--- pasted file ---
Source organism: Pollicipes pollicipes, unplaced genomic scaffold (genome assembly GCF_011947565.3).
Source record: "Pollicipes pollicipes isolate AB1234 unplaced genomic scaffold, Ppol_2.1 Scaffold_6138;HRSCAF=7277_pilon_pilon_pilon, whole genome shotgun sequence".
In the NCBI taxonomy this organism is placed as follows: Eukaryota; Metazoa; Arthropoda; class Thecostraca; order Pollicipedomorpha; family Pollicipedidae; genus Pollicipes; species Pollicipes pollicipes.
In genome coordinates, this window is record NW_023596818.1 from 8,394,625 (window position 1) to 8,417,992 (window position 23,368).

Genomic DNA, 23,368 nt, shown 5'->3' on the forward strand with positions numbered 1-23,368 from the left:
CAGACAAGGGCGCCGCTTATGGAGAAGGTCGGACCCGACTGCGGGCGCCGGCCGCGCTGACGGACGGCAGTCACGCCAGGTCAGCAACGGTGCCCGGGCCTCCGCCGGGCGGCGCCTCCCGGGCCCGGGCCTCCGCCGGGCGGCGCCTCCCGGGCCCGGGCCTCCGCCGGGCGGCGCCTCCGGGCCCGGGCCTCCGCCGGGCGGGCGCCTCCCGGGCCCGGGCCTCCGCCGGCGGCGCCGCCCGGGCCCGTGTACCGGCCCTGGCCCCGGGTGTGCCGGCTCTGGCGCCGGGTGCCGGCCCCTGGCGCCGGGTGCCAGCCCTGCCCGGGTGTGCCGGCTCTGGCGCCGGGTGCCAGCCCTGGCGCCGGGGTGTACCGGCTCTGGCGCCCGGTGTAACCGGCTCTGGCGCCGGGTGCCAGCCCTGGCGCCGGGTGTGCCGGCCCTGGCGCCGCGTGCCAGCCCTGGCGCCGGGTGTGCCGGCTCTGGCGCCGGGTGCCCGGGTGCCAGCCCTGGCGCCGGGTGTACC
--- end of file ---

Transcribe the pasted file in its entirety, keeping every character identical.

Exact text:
Source organism: Pollicipes pollicipes, unplaced genomic scaffold (genome assembly GCF_011947565.3).
Source record: "Pollicipes pollicipes isolate AB1234 unplaced genomic scaffold, Ppol_2.1 Scaffold_6138;HRSCAF=7277_pilon_pilon_pilon, whole genome shotgun sequence".
In the NCBI taxonomy this organism is placed as follows: Eukaryota; Metazoa; Arthropoda; class Thecostraca; order Pollicipedomorpha; family Pollicipedidae; genus Pollicipes; species Pollicipes pollicipes.
In genome coordinates, this window is record NW_023596818.1 from 8,394,625 (window position 1) to 8,417,992 (window position 23,368).

Genomic DNA, 23,368 nt, shown 5'->3' on the forward strand with positions numbered 1-23,368 from the left:
CAGACAAGGGCGCCGCTTATGGAGAAGGTCGGACCCGACTGCGGGCGCCGGCCGCGCTGACGGACGGCAGTCACGCCAGGTCAGCAACGGTGCCCGGGCCTCCGCCGGGCGGCGCCTCCCGGGCCCGGGCCTCCGCCGGGCGGCGCCTCCCGGGCCCGGGCCTCCGCCGGGCGGCGCCTCCGGGCCCGGGCCTCCGCCGGGCGGGCGCCTCCCGGGCCCGGGCCTCCGCCGGCGGCGCCGCCCGGGCCCGTGTACCGGCCCTGGCCCCGGGTGTGCCGGCTCTGGCGCCGGGTGCCGGCCCCTGGCGCCGGGTGCCAGCCCTGCCCGGGTGTGCCGGCTCTGGCGCCGGGTGCCAGCCCTGGCGCCGGGGTGTACCGGCTCTGGCGCCCGGTGTAACCGGCTCTGGCGCCGGGTGCCAGCCCTGGCGCCGGGTGTGCCGGCCCTGGCGCCGCGTGCCAGCCCTGGCGCCGGGTGTGCCGGCTCTGGCGCCGGGTGCCCGGGTGCCAGCCCTGGCGCCGGGTGTACC